51MultithreadingOperating system supports multiple threads of execution within a single processMS-DOS supports a single threadUNIX supports multiple user processes but only supports one thread per processWindows, Solaris, Linux, Mach, and OS/2 support multiple threads
53Process Have a virtual address space which holds the process image Protected access to processors, other processes, files, and I/O resources
54Thread An execution state (running, ready, etc.) Saved thread context when not runningHas an execution stackSome per-thread static storage for local variablesAccess to the memory and resources of its processall threads of a process share this
56Benefits of ThreadsTakes less time to create a new thread than a processLess time to terminate a thread than a processLess time to switch between two threads within the same processSince threads within the same process share memory and files, they can communicate with each other without invoking the kernel
57Uses of Threads in a Single-User Multiprocessing System Foreground to background workAsynchronous processingSpeed of executionModular program structure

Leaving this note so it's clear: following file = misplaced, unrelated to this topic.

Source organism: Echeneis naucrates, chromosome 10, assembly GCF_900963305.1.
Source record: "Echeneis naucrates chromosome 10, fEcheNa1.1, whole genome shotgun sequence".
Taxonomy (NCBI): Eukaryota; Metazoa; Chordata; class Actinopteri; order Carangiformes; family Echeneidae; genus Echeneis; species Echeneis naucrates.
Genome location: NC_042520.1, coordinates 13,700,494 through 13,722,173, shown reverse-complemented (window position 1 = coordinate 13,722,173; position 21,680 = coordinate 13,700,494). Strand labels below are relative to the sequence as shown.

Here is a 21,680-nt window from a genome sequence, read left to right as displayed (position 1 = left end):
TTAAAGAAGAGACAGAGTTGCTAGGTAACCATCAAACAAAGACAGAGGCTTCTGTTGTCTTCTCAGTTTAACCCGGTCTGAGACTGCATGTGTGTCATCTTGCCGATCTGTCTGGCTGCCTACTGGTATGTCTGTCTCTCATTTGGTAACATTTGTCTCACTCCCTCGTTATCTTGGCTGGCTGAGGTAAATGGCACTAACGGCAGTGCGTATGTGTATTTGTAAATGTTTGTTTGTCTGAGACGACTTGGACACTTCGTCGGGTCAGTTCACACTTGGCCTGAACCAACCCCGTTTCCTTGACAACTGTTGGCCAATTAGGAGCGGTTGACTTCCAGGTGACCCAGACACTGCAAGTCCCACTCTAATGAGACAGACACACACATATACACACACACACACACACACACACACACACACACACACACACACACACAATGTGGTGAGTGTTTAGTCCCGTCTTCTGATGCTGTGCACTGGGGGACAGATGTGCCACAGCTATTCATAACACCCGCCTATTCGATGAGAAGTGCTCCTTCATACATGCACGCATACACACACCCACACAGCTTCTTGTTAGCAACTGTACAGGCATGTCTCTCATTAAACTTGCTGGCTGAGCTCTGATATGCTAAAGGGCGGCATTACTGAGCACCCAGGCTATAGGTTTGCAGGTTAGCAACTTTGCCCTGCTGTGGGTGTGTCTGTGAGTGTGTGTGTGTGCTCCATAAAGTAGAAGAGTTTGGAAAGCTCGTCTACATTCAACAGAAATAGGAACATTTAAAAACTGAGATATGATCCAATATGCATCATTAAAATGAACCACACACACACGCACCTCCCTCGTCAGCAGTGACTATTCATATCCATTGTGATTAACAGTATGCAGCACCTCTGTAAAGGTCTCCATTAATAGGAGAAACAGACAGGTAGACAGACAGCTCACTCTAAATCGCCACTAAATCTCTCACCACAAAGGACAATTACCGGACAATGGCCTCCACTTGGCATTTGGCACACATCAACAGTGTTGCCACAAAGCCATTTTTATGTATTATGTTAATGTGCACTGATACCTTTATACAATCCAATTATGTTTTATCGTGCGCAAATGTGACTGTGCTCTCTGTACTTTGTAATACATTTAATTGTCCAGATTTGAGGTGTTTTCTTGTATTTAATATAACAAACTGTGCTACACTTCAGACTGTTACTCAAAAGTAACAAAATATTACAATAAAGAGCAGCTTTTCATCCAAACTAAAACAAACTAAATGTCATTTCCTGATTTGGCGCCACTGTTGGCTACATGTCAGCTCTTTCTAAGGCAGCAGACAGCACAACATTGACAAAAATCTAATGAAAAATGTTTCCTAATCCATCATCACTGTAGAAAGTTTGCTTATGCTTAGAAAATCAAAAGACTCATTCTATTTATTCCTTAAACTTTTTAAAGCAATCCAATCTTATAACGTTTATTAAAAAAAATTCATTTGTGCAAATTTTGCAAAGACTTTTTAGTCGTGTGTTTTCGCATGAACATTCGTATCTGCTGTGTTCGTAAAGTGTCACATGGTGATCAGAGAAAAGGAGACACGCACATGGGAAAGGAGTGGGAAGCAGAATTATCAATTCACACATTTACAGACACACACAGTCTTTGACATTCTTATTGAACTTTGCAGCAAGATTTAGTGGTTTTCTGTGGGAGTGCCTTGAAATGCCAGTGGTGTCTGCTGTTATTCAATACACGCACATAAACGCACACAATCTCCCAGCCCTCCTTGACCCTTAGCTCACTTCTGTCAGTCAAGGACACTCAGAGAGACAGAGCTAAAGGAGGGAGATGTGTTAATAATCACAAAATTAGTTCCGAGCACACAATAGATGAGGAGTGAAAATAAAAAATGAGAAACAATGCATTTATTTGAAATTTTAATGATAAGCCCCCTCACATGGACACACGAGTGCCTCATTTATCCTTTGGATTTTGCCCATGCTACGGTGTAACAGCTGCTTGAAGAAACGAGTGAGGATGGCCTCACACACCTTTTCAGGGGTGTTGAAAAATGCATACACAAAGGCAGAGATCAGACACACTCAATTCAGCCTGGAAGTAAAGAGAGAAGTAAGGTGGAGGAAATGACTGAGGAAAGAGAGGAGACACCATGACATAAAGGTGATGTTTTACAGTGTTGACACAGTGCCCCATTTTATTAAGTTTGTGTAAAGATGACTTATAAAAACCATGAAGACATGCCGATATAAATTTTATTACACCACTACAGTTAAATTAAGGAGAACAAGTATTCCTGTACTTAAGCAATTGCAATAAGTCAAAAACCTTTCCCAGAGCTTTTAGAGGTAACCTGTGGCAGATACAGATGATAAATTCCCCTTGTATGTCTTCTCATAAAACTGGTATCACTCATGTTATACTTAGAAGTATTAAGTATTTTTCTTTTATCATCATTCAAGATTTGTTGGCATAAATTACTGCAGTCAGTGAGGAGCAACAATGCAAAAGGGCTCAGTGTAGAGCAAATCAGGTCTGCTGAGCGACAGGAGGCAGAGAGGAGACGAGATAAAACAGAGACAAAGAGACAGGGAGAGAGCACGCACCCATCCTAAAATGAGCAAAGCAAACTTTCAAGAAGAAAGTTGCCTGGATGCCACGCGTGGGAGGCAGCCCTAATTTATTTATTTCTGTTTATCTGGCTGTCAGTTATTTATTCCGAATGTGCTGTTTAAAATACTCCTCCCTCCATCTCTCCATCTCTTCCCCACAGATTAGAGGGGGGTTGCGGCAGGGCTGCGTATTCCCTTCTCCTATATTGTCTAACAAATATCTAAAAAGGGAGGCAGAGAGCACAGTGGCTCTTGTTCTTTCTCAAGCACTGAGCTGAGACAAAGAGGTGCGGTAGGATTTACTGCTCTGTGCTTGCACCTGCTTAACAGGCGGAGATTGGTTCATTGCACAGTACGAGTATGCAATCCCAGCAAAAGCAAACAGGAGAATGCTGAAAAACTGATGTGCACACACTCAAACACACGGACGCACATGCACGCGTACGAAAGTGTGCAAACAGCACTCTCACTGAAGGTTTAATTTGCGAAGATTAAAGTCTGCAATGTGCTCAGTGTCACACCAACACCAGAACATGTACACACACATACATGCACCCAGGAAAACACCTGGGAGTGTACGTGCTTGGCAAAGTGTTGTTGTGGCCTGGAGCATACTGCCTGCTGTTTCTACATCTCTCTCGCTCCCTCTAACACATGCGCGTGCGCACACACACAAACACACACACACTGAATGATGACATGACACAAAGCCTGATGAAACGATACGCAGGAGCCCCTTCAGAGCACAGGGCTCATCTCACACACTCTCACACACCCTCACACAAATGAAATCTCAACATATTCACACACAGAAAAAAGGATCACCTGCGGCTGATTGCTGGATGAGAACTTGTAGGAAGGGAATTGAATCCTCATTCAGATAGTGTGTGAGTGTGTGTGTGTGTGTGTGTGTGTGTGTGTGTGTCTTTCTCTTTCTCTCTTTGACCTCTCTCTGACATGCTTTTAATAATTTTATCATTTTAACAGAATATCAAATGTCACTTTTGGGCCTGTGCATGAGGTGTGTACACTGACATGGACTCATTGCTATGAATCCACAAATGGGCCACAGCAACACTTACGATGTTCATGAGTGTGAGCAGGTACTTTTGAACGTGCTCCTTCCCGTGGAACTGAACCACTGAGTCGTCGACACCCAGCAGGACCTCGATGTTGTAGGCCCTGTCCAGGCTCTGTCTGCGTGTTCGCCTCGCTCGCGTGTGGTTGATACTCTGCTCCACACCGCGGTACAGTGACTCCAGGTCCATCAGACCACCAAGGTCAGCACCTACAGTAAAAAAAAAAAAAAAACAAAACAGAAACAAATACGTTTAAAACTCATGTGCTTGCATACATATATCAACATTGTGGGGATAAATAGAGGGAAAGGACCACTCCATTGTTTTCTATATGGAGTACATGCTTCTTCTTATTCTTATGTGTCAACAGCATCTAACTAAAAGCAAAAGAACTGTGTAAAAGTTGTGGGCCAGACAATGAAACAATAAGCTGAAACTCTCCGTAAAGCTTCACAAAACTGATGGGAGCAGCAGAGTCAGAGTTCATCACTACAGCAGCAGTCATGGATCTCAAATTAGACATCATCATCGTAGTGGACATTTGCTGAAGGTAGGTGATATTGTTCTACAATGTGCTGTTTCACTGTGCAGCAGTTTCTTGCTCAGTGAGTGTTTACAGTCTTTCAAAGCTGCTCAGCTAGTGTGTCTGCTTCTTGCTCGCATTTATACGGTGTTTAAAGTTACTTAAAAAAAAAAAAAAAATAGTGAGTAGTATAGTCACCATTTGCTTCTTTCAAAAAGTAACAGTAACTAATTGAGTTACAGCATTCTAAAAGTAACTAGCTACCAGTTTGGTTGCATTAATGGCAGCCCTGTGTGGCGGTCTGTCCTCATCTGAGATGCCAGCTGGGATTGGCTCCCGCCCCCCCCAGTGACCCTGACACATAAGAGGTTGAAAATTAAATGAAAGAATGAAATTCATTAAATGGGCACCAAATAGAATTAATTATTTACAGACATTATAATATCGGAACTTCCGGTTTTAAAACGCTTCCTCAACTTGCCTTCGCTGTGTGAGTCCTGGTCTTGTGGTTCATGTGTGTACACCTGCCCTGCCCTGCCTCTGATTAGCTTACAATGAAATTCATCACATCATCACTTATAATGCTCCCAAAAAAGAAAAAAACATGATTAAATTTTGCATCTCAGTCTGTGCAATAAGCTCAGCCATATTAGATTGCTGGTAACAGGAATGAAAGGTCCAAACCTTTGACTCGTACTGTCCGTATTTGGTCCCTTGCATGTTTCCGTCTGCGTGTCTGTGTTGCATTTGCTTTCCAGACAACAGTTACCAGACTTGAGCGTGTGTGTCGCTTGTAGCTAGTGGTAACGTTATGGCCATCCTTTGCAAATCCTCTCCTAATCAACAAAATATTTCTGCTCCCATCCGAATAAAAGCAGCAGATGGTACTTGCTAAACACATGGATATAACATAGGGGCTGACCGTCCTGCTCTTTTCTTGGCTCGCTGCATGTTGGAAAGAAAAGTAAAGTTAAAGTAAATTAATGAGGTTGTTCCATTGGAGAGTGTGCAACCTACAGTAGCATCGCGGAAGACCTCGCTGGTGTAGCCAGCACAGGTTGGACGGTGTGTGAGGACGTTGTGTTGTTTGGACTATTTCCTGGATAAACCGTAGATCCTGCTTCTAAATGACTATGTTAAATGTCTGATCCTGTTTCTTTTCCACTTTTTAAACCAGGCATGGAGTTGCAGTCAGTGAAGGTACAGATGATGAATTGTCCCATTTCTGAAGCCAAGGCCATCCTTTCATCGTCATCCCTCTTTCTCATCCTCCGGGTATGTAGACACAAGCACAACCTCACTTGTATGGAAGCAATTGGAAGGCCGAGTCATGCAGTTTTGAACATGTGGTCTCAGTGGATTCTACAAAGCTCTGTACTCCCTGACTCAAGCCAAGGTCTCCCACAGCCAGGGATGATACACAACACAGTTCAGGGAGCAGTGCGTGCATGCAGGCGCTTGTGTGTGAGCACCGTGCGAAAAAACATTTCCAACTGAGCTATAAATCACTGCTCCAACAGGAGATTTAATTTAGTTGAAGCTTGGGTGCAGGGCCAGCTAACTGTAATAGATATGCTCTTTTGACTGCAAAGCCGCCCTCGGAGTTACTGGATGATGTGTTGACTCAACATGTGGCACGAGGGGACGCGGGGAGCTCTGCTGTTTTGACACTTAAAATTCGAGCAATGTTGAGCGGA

58ThreadsSuspending a process involves suspending all threads of the process since all threads share the same address spaceTermination of a process, terminates all threads within the process
59Thread States States associated with a change in thread state Spawn Spawn another threadBlockUnblockFinishDeallocate register context and stacks
63User-Level Threads All thread management is done by the application The kernel is not aware of the existence of threads
64Kernel-Level Threads Windows is an example of this approach Kernel maintains context information for the process and the threadsScheduling is done on a thread basis
65Kernel-Level ThreadsThis approach overcome the two principal drawbacks of ULT approachThe kernel can simultaneously schedule threads on different processorsIf one thread of a process is blocked it can schedule another thread of the same processThe disadvantage isTransfer of control from one thread to another thread within the same process requires mode switching
66Combined Approaches Example is Solaris Thread creation done in the user spaceBulk of scheduling and synchronization of threads within application
67Combined Approaches -Adv Multiple threads within the same application can run concurrently on a number of processors.Blocking system calls need not block theentire process.